Lawyer Siti Kasim was acquitted over a charge of obstructing the duties of a public servant at a Federal Territories Islamic Religious Department (Jawi) raid on a transgender event in 2016.
Kuala Lumpur magistrate Tawfiq Affandy Chin this morning ruled that the prosecution did not establish a prima facie case against the activist, whose real name is Siti Zabedah Kasim.
On June 23, 2017, Siti claimed trial to the charge under Section 186 of the Penal Code, which concerns “obstructing a public servant in the discharge of his public functions”.
The raid in question occurred during a transwomen event in April 2016, at the Renaissance Hotel, Kuala Lumpur, where Siti was present as a guest.
Today’s decision came at the end of the prosecution’s case, following a trial that saw six prosecution witnesses take the stand.
Fourth prosecution witness, Jawi enforcement officer Siti Nor Jihan Saleh @ Md Ghazali, was the one who was allegedly obstructed from performing her official duty during the 2016 raid.
During the open-court proceedings today, Tawfiq ruled that the charge against Siti was defective because it did not specifically state how the accused was alleged to have obstructed Siti Nor Jihan from carrying out her duty.
The magistrate pointed out that the charge also did not state clearly how Siti’s action leaned towards an actual offence, among others.
“The charge did not state specifically the form of obstruction by the accused during the incident.
“Even though the DPP has the power to amend the charge, but there has been no such action (to apply to amend the charge).
“The court is of the view that the charge is defective and had not been corrected at this stage,” Tawfiz said as Siti looked on from the dock.
The magistrate noted that the raid itself was procedurally improper, as it required a warrant, especially when the 2016 dinner was a private event.
Tawfiq also noted that video evidence tendered during the trial showed that Siti’s action during the raid was consistent with that of a lawyer performing her duty to advise her client.
“From the video recording (of the 2016 raid), the accused’s action is more towards that of a lawyer carrying out her duty towards her client on a disputed legal issue regarding the warrant of arrest (allegedly not produced during the raid).
“As the accused was a lawyer (carrying out her duty as counsel) during the incident, the (Jawi) officers should have carried out their duties with more “hemat” (prudence).
“The court also found that during the (2016) operation, SP4 (Fourth Prosecution Witness Siti Nor Jihan) and the other Jawi officers managed to seize items (at the site) without obstruction from the accused.
“The video showed that Jawi (officers) entered the (dinner) hall easily,” Tawfiq said.
When met after the proceedings today, DPP Nur Ashikin Mokhtar said that she will discuss with the prosecution on whether to appeal the verdict.
Nur Ashikin added that the prosecution has 14 days from today to file any Notice of Appeal.
Defence counsel Rajsurian Pillai and Suzana Norlihan Alias appeared for Siti.
Lawyer Arik Zakri Abdul Kadir and Tay Kit Hoo held watching brief for Jawi and the Malaysian Bar, respectively.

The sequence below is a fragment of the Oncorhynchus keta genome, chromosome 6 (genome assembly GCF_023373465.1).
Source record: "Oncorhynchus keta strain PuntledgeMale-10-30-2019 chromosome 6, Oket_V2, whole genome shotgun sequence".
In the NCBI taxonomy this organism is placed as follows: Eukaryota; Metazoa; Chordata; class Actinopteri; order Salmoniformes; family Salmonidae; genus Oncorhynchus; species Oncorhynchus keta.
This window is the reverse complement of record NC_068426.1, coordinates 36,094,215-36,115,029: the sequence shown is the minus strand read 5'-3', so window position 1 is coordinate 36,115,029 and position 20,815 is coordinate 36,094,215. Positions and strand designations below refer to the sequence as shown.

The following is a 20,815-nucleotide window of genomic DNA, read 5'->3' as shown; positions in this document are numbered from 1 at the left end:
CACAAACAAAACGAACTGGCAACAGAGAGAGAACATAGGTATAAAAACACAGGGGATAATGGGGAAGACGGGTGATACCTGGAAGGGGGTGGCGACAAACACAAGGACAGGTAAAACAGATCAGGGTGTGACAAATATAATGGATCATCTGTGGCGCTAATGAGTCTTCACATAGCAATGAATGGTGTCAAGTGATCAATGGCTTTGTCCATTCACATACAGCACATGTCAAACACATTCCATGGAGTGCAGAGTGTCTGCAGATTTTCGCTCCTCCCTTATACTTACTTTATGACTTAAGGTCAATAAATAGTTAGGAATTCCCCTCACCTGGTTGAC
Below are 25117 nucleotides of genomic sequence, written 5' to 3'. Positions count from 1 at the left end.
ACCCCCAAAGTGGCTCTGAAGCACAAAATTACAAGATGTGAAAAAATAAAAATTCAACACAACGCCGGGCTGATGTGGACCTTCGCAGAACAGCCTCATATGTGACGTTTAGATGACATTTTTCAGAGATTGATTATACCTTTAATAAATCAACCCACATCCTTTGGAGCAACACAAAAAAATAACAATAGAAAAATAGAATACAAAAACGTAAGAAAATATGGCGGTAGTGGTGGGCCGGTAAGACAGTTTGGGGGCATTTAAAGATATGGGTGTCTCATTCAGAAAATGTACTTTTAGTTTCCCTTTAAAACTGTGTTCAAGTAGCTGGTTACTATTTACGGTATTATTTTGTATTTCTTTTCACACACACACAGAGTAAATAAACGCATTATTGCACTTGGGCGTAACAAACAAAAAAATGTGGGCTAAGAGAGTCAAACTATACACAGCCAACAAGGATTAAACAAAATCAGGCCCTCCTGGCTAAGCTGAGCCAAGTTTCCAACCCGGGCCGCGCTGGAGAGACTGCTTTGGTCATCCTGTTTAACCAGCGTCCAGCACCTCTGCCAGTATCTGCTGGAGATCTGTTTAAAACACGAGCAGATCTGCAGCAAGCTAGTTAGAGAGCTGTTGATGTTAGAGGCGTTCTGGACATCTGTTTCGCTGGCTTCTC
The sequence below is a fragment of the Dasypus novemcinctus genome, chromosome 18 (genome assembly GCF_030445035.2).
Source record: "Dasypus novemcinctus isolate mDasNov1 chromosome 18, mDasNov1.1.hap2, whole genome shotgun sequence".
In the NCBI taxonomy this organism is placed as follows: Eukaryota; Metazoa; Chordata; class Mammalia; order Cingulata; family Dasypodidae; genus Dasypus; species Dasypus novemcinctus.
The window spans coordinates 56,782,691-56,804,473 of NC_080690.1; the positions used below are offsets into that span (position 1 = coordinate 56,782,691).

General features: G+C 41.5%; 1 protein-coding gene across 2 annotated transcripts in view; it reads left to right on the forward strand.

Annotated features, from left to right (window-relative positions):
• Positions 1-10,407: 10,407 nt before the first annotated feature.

According to Siti’s press statement issued today, the activist said the verdict was a vindication for her, for having merely performed her duty as lawyer to her client during the 2016 raid.
“I was only carrying out my duty as a lawyer during the dinner that night.
“People would ask why there was a lawyer at the dinner. This is because the transgender community are always harassed by the authorities, even though they are only carrying on with their lives just like other people,” Siti said.
The lawyer expressed hope that today’s verdict would serve as a lesson to the authorities to abide by the law and not get involved in any alleged abuse of power.
She also expressed hope that with today’s ruling, the authorities would change the way they deal with every level of society, regardless of race, religion, gender or status.
Siti, who was visibly overjoyed at the decision, said she thanked God and her defence team.
“This victory shows that from the start, I was not supposed to be charged in court.
“Witnesses have said that the police received instructions from above to charge me in court,” she told reporters.
Meanwhile, Suzana said the magistrate agreed with the defence’s argument that the manner by which Jawi had conducted the raid was wrong.
She also revealed that no one who was arrested in the raid, including Siti, was charged later in the Shariah Court.
“Jawi described the event as a beauty pageant to the media, but the police report called it a dinner ceremony with a beauty pageant theme. There was never any contest.
“Any member of the public should be wary if they are arrested by Jawi. They must check the police report,” she said.
During the proceedings, Jawi enforcement division assistant director Akmal Nadzim Abdullah said he led a team tasked with carrying out the raid at the ballroom of the Renaissance Hotel on April 3, 2016, following a tip-off.
Akmal said he also explained that the raid was being conducted under Section 9 of the Syariah Criminal Offences (Federal Territories Act) 1997 for breaching a fatwa (edict) which states that Muslims are not allowed to take part in beauty pageants.
Siti was taken along with the event organiser to a police station, but was released that same night after Jawi denied arresting her.
However, on June 13, 2017, more than a year after the event, Siti was notified of charges under Section 186 of the Penal Code, which carry a penalty of two years’ imprisonment and/or a RM10,000 fine for obstructing a public official.
In September 2019, Siti sued Jawi and 14 of its officers for compensation over her alleged wrongful arrest and illegal detention during the 2016 raid.